E-Cigarettes – Smoking Health Risks – Top 5 Most Dangerous New Addiction
Some think that the Voluntary Tobacco Control Act of the UK (VTCA) may be likened to the new smoking ban in some elements of the US, the Voluntary Tobacco Control Act. The act bans the sale of flavored tobacco and the use of many of the many additives that are used to make tobacco products taste good. For example, you will find a ban on the addition of certain flavoring agents to e-liquids. If the UK government can get this sort of ban across the US, it might have a major effect on the volume of e-cigarette use.
There is also some concern concerning the long-term effects of e-cigarettes on health. Some experts claim that e-cigs have almost twice the number of harmful chemicals when compared with cigarettes, and that the chemicals cause cancer along with other diseases long-term. Many researchers argue that smoking is more harmful than taking an electronic puff, but they admit that there’s no way to determine just how much damage vaporized cigarettes do to your body on the long-term.
The British government claims that it has taken a “weed” pass on the VTA and is focusing its efforts on regulating using tobacco instead. This is not entirely true, however. As smoking cigarettes is currently classed as a criminal offence, the federal government can apply tougher laws and regulations to those that still smoke, including vapourisers. This means that the VTA is largely a marketing stunt, with the British government probably hoping that other countries will observe suit and curb vaporizing cigarettes so that you can generate more foreign tourism.
The study published in the British Medical Journal claims to possess evidence that shows that e-cigs contain around five times more tar than cigarettes. This seems like a particularly frightening figure, since all but two of the world’s largest countries have laws against selling tobacco products that contain any tobacco at all. In addition, it means that the amount of those people who are estimated to be using vaporisers each year is growing exponentially. As you may well know, a lot of people have trouble with nicotine withdrawal symptoms. If there have been only five times more tar in the common e-cigarette, then that might be worrying, but the study published in the British Medical Journal shows that there’s a lot more that needs to be worried about in terms of vaporising cigarettes.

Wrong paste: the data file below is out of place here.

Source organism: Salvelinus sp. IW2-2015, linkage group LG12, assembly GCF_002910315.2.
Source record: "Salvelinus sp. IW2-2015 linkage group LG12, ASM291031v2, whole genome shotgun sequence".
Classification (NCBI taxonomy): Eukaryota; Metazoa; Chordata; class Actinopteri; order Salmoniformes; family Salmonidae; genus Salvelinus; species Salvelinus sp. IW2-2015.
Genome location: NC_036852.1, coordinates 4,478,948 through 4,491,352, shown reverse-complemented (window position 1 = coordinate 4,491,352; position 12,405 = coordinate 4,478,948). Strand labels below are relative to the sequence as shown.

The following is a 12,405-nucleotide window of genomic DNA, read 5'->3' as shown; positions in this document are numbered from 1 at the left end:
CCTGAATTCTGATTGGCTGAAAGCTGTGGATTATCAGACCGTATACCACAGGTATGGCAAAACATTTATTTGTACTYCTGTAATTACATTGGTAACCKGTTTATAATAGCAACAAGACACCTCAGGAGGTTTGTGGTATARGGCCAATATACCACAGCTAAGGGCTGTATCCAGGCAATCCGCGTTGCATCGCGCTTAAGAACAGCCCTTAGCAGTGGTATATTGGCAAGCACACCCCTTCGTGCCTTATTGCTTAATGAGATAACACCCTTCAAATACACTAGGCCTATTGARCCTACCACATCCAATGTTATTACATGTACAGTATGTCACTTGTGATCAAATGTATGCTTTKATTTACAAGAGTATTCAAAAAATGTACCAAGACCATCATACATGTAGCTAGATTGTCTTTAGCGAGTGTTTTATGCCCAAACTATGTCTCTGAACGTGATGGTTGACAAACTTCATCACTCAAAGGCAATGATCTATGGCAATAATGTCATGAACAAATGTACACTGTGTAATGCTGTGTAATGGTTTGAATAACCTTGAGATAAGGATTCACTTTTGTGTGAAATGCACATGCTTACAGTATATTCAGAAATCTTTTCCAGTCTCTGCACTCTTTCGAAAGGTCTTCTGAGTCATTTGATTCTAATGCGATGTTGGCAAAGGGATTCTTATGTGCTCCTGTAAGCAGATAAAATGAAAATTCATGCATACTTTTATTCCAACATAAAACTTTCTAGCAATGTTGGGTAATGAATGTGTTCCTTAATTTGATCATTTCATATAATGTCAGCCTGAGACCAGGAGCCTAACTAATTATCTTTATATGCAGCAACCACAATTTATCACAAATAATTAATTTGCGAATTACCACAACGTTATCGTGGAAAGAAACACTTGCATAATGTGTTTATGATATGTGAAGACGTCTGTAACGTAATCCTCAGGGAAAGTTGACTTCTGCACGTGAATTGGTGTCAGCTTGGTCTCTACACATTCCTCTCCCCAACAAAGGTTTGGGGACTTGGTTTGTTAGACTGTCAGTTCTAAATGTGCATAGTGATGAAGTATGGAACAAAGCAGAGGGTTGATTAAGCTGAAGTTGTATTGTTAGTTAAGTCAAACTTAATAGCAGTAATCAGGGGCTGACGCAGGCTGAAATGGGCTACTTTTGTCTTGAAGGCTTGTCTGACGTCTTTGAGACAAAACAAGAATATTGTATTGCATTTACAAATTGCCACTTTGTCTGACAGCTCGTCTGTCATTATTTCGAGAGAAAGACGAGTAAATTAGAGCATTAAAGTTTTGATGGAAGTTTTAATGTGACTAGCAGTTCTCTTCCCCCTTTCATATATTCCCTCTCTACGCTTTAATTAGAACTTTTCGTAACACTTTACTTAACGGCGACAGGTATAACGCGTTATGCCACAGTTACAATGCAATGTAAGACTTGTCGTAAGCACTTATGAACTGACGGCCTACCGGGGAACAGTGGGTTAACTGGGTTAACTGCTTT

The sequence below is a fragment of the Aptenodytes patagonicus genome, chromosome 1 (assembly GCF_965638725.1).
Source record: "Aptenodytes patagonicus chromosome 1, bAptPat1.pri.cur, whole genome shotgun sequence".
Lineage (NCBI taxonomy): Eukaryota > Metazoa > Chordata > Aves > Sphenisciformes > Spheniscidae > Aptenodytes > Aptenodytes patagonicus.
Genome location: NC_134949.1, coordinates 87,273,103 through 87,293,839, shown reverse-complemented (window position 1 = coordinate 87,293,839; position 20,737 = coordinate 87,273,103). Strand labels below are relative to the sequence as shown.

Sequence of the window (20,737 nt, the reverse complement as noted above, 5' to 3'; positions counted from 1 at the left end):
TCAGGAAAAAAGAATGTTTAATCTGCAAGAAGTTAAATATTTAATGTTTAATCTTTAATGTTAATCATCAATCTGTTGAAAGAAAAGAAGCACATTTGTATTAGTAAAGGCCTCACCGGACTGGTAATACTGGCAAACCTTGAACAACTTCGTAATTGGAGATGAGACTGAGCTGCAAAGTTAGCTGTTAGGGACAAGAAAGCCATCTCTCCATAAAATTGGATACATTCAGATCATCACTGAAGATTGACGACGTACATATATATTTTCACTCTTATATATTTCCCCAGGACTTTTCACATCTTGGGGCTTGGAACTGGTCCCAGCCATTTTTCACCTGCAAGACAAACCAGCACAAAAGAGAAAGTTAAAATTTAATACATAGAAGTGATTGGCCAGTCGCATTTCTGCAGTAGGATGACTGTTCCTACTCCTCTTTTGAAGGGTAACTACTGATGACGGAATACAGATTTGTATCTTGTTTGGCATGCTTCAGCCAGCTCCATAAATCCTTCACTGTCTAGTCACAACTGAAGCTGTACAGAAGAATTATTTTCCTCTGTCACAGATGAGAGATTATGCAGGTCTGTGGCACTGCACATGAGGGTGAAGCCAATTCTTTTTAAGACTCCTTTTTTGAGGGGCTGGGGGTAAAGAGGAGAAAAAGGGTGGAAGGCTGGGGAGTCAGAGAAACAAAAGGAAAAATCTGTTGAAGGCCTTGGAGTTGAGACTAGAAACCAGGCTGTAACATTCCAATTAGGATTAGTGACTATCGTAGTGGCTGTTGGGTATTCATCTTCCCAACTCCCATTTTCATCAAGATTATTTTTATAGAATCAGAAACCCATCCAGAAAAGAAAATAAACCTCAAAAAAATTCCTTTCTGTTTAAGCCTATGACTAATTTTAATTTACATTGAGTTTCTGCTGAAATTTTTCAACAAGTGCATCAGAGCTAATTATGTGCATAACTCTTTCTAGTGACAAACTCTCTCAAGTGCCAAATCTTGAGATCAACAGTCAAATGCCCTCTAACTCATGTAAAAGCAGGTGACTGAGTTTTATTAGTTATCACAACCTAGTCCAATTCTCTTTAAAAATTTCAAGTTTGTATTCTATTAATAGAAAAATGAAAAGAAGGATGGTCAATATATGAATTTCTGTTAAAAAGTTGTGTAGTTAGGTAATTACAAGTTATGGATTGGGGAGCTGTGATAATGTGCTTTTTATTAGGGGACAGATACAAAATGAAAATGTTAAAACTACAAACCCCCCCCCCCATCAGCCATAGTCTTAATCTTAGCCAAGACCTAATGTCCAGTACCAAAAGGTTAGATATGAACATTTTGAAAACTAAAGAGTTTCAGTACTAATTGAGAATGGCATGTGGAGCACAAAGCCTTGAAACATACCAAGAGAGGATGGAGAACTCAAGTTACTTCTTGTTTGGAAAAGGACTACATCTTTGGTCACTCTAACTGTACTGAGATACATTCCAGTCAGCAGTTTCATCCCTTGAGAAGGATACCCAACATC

The study viewed both children, and adults, and discovered that long-term users of electric cigarettes had higher incidences of chronic bronchitis and asthma. They also had significantly increased chances of having a stroke. While the authors don’t think that was caused solely by the electric cigarettes, they believe that the combination of increased tar and nicotine can be a cause. The results are inconclusive, but the authors declare that more research is needed.
The next paper published Puff Bar Flavors today looks at the second of the smoking tobacco dangers: youth smoking prevalence. This time the focus is on the long-term effects of e-cigarettes on adolescent smoking prevalence. As we’ve known for some time now, there are significant links between long-term use of any tobacco product, including cigarettes, and youth smoking prevalence. The study compared the rates of adolescent smoking prevalence before the availability of electric cigarettes and the rates of adult smoking prevalence and found quite strong evidence that e-cigarette use was a contributing factor.
When considering the second major danger that’s associated with vapourising cigarettes, the researchers found one more cause to be concerned. That danger may be the potential short-term side effects of long-term use. The consequences on brain development are particularly worrying, because the brains of teenagers and children remain developing, and may not have the ability to fully process all of the toxins contained in the e-arette smoke. The short-term ramifications of smoking on brain development can range between increased attention problems, to loss of memory, to increased moodiness.
While each one of these risks may seem worrying, one area that is not usually considered is that of teenage lung injury. E-smoking is a leading cause of chronic bronchitis, the leading cause of childhood asthma. The type of using e-cigarettes regularly, the chance to getting chronic bronchitis is significantly increased. Although it isn’t known why, the consensus seems to indicate the truth that e-cigarette use escalates the rate of airflow through the airways, which increases the likelihood of trapping airborne irritants and pathogens in the lungs. The long-term consequences of this sort of lung injury are unknown, but e-cigarettes might grow to be an important reason behind chronic bronchitis in the foreseeable future.